5E Crafting Items - Expert Craftsman vs Adventurers

dnd4vr

Adventurer
The basic premise behind Bounded Accuracy is that anyone can attempt any task, and a bonus can only help you. (As contrasted with 3E, where you had a minimum bonus required before you could even participate.)

The fundamental flaw behind Bounded Accuracy is that a world where anyone can do anything would be silly. As an example, consider the manacles in the equipment section, which require a DC 20 check to slip or break. What good would manacles be if anyone with at-least-average Strength or Dexterity could escape them? The average person should have significantly less than 5% chance of escaping manacles, or else nobody would bother with them. Really, you should need significantly above-average ability in order to defeat them, if anyone is to consider them reliable enough to use. My chance of slipping manacles, or climbing a wall, or crafting a sword, really should be zero; I would need significant training before I could even begin to try.

The other major issue with Bounded Accuracy is that you can't represent the most common types of tasks - the ones that would be routine for a qualified person, but nearly impossible for an unqualified one. When it comes to picking a lock or identifying a spell or playing an instrument, you should have very close to a 100% chance of succeeding if you know what you're doing, and very close to a 0% chance of succeeding if you don't know what you're doing. If you know how to play the flute at all, then you should be able to play the simplest possible song (whether that's DC 5 or DC 10) whenever you try; but minimal training is only a +2 bonus, so even if you have an 85% chance of success, then someone who has never learned how to play the flute is still guaranteed a 75% chance of success. (Which is ridiculous.)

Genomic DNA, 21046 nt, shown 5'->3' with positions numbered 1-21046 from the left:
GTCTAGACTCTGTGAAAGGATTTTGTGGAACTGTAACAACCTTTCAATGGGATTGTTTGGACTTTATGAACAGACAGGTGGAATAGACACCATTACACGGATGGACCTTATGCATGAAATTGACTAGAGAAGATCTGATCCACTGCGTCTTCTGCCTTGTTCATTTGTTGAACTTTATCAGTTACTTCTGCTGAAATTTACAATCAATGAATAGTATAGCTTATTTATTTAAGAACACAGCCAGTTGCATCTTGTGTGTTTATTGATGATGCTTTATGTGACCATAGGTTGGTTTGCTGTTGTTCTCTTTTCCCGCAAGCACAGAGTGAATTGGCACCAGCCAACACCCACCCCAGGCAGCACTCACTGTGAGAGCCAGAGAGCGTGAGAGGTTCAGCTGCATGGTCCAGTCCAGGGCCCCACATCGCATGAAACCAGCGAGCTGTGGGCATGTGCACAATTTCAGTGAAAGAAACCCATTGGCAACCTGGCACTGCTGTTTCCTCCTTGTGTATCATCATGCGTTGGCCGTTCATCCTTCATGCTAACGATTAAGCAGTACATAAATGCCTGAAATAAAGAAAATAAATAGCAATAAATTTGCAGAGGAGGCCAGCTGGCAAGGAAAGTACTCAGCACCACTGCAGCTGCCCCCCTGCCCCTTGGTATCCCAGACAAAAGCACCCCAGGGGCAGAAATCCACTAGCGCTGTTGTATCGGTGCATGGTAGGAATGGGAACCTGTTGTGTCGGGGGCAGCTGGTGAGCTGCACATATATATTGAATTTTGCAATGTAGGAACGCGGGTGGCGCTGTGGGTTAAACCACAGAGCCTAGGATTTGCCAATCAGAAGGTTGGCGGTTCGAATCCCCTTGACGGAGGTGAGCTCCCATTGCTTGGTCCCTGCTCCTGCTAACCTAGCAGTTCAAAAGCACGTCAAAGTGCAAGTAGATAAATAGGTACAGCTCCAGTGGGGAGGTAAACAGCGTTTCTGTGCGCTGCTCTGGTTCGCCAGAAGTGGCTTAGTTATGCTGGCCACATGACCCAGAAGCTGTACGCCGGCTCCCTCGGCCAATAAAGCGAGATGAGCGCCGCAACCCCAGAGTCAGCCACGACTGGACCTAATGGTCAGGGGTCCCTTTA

The difference between trained an untrained should be somewhere in the +10 to +20 range, in order for the world to make sense at all, but that's fundamentally at odds with the concept of Bounded Accuracy.
Very well put. I'll have to give this some thought. I don't want to return to the days of crazy bonuses to everything, but you have a good point. To me a lot of this stems from the idea that your ability score modifier can represent some training while proficiency is there for addition training and practice, etc. I agree that some skills simply don't work if you don't have training in them.
 

Stalker0

Adventurer
The basic premise behind Bounded Accuracy is that anyone can attempt any task, and a bonus can only help you. (As contrasted with 3E, where you had a minimum bonus required before you could even participate.)

The fundamental flaw behind Bounded Accuracy is that a world where anyone can do anything would be silly. As an example, consider the manacles in the equipment section, which require a DC 20 check to slip or break. What good would manacles be if anyone with at-least-average Strength or Dexterity could escape them? The average person should have significantly less than 5% chance of escaping manacles, or else nobody would bother with them. Really, you should need significantly above-average ability in order to defeat them, if anyone is to consider them reliable enough to use. My chance of slipping manacles, or climbing a wall, or crafting a sword, really should be zero; I would need significant training before I could even begin to try.